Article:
If there is any social group that has sustained political and social energy against the Modi regime, it is the Dalits. They have tried to consolidate in many parts of the country and, for me, the future of Indian liberal politics and our democracy lies in their hands.

The BJP unabashedly promotes upper-caste Hinduism and every religious visual drama enacted by Modi entrenches this mural. The castes that are socially mobile also aspire to this form of cultural identification. Displaying this kind of religiosity with élan and power has made Modi more attractive. He symbolises muscle, and is feared. What more can anyone ask for?

The undemocratic way in which Modi and (home minister) Amit Shah acted on Article 370 made it clear that they do not care about constitutionality or humaneness. We are now witnessing something close to military rule in Kashmir. Modi has used national security, sovereignty and nationalism as a weapon. He has imported from the US the selfish and ugly form of surrendering to the country, which I like to call flag-ism. All of us have to swear our allegiance to it. But what is demanded is not allegiance but fear mongering.

I was asked to write about what makes Modi tick and why he has so much acceptance. I think the answer is in that one word I have often repeated in this piece: Fear. He has entrenched fear into all of us. Fear has been triggered, recalled, retold and asserted as reality. The majority population today believes that it has been cheated of its culture and religion. With only one idea of the Hindu on display, many Hindus are embracing it to fight the “enemy”. Members of civil society have been branded social evils and names such as urban Naxal, anti-national, and pseudo-secular are now common usages. Feminism is looked upon as an alien construct that has no place in Indian culture. Dalit movements that question Hindu practices have been violently put down and activists arrested. Many of the country’s television channels do not deserve to be called members of the fourth estate; they are platforms of violence and hate.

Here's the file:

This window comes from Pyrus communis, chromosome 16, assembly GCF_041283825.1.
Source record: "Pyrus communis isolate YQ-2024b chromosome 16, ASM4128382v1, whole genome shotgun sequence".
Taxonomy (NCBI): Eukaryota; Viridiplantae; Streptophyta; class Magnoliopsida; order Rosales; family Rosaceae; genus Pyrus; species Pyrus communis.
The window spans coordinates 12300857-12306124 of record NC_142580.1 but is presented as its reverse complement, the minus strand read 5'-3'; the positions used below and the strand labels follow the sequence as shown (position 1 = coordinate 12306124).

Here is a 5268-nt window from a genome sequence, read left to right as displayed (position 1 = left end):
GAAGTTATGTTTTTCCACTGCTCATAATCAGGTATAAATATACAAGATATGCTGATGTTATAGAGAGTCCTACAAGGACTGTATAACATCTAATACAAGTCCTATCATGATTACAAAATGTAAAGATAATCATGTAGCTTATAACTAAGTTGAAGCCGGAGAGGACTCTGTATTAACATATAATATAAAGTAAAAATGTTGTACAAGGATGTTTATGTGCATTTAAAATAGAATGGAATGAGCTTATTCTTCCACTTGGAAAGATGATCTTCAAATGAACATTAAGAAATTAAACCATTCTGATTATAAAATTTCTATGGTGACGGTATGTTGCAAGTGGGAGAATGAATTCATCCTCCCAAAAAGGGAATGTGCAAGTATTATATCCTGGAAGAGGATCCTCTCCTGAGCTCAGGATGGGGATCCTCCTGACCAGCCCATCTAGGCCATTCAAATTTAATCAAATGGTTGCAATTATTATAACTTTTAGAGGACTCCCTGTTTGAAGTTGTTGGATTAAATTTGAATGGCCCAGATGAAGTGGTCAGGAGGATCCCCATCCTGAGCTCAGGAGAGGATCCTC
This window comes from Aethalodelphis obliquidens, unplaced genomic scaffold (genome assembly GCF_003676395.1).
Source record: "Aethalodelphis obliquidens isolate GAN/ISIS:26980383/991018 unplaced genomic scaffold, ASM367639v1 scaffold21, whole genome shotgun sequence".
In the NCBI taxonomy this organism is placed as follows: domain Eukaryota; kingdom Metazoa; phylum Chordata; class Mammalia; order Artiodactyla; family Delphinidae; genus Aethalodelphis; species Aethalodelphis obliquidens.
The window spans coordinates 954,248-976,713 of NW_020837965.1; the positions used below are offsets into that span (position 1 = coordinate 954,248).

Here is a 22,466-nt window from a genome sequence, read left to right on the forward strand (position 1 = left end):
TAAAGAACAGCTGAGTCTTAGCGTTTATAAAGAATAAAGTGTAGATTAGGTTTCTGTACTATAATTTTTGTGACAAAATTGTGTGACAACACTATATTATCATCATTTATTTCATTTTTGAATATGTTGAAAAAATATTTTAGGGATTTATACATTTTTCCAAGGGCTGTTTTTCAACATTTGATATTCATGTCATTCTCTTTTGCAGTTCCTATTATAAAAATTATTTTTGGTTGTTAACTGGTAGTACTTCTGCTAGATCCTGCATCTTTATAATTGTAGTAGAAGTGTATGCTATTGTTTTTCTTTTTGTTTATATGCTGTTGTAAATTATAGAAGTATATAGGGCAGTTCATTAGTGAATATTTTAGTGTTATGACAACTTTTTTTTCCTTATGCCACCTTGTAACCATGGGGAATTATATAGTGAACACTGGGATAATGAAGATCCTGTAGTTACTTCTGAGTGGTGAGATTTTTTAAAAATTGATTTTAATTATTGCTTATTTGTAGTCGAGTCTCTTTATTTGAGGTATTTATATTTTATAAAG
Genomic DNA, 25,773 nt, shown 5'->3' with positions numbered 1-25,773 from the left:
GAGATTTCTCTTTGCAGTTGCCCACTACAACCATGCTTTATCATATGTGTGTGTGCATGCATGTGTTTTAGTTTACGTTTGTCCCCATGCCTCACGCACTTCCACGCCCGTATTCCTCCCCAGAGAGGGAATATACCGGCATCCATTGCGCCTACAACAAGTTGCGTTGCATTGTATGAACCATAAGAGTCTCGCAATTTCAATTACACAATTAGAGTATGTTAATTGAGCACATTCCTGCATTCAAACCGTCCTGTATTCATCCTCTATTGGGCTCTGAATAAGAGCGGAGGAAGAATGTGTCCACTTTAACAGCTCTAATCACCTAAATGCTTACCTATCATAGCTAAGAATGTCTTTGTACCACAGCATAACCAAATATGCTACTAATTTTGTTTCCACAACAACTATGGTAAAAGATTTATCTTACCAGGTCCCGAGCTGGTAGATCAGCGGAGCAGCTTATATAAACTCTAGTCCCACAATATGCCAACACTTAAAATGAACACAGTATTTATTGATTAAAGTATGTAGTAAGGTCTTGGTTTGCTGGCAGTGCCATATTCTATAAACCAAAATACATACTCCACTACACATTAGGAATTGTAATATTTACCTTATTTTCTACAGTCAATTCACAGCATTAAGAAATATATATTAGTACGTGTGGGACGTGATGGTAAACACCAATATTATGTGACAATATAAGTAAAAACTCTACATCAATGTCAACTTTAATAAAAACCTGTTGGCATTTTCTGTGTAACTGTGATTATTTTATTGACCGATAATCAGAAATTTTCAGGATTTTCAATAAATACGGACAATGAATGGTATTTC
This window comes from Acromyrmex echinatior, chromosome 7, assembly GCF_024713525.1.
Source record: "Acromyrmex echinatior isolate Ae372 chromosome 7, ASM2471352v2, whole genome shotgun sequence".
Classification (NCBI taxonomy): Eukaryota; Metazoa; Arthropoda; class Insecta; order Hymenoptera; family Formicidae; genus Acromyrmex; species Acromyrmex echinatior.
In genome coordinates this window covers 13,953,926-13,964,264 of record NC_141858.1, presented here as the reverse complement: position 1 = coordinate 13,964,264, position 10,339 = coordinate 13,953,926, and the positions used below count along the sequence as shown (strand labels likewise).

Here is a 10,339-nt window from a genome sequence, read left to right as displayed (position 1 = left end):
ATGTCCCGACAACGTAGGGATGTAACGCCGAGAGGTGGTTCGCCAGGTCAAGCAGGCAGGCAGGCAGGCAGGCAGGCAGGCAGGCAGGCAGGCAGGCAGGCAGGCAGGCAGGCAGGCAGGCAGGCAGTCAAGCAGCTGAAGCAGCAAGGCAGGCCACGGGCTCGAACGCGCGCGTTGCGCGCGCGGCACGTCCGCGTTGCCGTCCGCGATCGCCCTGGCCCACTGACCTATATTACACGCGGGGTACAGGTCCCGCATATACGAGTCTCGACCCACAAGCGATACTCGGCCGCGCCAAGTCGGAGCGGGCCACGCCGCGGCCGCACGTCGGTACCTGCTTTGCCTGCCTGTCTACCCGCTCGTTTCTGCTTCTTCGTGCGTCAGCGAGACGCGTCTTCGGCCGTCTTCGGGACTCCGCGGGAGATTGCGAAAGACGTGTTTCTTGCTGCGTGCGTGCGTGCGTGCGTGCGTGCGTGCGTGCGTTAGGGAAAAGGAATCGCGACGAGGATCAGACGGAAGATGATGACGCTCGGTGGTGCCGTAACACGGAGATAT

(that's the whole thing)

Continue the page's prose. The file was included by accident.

What makes all this so insidious is the manner in which Modi remains untarnished by all the ugliness that his government and party are unleashing. He rarely responds to concerns and walks as though he has solved the entire puzzle of India. The government has brought out the worst in us as human beings — that part which craves revenge and revels in brutality. Hence his nonchalance to all criticism is perceived as a sign of a determined, authoritarian hero.

Fear, hate, anger and division give Narendra Modi and his team all the strength they need. The question we have to ask ourselves is whether India will survive this onslaught.

 

TM Krishna is a Carnatic singer, writer and Magsaysay award winner

Published on September 06, 2019